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National Monument

The National Monument
©2016 Gazetteer for Scotland

The National Monument

A notable feature of Edinburgh's sky-line, the National Monument lies on Calton Hill in the centre of the city. A never-finished version of the Greek Parthenon, the monument was built by C.R. Cockerell and William Playfair (1789 - 1857) as a memorial to the Scottish soldiers and sailors who died in the Napoleonic Wars. The huge 6-ton foundation stone was laid by King George IV during his visit to Scotland in 1822. Conceived as a church on a grand scale, with catacombs beneath as a place of burial, the building had notable supporters including Sir Walter Scott (1771 - 1832) and Thomas Bruce, Lord Elgin (1766 - 1841). Unfortunately the money ran out in 1829, after only part of the base and twelve columns had been built.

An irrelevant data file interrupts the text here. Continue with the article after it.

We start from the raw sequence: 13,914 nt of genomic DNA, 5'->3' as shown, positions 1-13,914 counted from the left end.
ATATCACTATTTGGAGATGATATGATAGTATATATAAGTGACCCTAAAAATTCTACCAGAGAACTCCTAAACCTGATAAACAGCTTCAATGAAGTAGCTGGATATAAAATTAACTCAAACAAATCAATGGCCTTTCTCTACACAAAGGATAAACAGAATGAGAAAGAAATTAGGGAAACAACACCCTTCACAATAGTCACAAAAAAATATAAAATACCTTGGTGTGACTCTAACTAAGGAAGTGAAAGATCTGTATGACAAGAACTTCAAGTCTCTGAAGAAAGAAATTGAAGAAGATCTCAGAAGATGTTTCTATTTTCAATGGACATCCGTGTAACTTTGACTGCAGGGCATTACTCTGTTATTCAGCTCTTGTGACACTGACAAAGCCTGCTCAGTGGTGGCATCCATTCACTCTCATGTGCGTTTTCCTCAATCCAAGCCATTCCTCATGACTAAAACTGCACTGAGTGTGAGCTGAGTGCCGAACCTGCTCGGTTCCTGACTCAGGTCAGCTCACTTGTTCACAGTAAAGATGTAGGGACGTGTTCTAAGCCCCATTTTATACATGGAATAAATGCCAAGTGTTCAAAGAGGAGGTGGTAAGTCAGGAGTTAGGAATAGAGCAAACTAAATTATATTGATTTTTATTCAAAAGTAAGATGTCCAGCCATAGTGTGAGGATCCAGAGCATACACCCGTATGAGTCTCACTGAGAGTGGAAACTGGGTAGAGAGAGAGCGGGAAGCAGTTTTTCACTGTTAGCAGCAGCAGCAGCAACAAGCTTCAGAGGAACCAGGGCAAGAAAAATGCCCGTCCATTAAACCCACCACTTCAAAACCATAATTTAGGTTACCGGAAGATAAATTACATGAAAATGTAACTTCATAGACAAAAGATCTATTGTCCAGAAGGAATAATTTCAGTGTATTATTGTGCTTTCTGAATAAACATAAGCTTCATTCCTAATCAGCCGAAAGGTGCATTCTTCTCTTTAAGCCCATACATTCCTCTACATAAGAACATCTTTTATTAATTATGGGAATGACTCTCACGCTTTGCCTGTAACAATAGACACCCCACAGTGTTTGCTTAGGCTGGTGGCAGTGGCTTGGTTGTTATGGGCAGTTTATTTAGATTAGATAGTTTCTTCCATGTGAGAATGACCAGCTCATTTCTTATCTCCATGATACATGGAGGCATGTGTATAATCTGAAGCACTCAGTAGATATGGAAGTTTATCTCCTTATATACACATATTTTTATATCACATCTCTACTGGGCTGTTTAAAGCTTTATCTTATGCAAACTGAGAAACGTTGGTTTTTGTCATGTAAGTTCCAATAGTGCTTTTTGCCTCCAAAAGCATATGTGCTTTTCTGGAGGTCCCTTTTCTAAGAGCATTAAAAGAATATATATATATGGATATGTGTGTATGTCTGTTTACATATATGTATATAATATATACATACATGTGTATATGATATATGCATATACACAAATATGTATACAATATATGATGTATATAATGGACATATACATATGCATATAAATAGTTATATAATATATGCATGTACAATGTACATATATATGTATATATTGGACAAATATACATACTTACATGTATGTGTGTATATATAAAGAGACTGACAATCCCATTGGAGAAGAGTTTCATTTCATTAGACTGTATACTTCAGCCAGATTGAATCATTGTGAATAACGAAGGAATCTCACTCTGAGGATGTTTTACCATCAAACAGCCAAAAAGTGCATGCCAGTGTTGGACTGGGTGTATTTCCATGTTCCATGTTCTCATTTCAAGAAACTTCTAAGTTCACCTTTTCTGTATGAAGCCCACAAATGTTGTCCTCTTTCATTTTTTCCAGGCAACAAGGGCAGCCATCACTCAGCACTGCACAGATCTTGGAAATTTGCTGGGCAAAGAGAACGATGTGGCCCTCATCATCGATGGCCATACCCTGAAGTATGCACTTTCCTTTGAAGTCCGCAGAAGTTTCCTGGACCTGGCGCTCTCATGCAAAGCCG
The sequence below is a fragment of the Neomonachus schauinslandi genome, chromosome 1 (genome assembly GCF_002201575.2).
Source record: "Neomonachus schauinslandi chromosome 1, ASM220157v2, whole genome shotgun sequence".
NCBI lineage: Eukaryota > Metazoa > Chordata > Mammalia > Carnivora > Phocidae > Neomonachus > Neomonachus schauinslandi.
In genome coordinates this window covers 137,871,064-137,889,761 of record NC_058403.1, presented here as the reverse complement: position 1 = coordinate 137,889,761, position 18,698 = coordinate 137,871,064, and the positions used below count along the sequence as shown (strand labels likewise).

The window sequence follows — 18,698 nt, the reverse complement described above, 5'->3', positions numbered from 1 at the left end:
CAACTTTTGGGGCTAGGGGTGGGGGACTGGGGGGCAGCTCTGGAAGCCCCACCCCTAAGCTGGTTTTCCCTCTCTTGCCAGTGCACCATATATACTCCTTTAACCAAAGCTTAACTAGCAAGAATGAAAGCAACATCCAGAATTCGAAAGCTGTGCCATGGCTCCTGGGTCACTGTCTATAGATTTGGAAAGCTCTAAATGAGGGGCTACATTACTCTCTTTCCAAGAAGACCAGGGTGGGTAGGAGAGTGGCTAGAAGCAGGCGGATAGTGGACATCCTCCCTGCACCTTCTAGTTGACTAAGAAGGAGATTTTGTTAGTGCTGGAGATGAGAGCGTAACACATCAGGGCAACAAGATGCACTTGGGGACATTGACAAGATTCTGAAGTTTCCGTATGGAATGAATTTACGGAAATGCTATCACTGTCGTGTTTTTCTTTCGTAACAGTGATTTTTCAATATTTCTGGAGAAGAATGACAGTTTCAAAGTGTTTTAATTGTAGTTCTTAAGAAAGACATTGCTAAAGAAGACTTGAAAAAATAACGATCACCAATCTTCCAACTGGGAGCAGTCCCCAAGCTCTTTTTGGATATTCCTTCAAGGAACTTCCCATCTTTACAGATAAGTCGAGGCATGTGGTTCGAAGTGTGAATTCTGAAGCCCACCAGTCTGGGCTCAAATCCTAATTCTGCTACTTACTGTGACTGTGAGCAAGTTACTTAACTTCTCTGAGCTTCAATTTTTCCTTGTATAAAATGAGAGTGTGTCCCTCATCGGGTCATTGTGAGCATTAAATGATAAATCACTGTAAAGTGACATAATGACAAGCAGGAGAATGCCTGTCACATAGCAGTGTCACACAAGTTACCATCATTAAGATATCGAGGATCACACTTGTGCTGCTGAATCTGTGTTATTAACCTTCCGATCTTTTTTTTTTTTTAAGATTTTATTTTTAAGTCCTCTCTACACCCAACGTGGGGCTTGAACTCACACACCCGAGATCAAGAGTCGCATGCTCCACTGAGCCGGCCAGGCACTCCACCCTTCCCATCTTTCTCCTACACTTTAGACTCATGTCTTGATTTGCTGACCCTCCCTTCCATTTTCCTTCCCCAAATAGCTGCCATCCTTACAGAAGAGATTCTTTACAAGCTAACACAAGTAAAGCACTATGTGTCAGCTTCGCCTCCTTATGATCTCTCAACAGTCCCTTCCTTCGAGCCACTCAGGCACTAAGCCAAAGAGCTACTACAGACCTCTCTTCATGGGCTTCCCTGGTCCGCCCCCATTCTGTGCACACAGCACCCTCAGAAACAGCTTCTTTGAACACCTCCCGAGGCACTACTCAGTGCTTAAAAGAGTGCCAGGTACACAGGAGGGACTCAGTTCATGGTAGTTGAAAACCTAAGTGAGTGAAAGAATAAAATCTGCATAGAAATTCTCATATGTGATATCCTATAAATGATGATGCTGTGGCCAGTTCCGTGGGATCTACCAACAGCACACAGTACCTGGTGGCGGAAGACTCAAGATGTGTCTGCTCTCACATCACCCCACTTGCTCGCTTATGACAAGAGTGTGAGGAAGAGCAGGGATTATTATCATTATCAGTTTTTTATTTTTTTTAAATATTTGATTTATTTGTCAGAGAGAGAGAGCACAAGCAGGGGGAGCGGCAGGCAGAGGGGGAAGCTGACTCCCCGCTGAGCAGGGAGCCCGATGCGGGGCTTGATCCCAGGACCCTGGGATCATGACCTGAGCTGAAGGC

Often referred to as Edinburgh's Disgrace, schemes to complete the monument continued into the 20th Century. Today, the apparently ruined facade provides a strangely poignant memorial to the futility of war.


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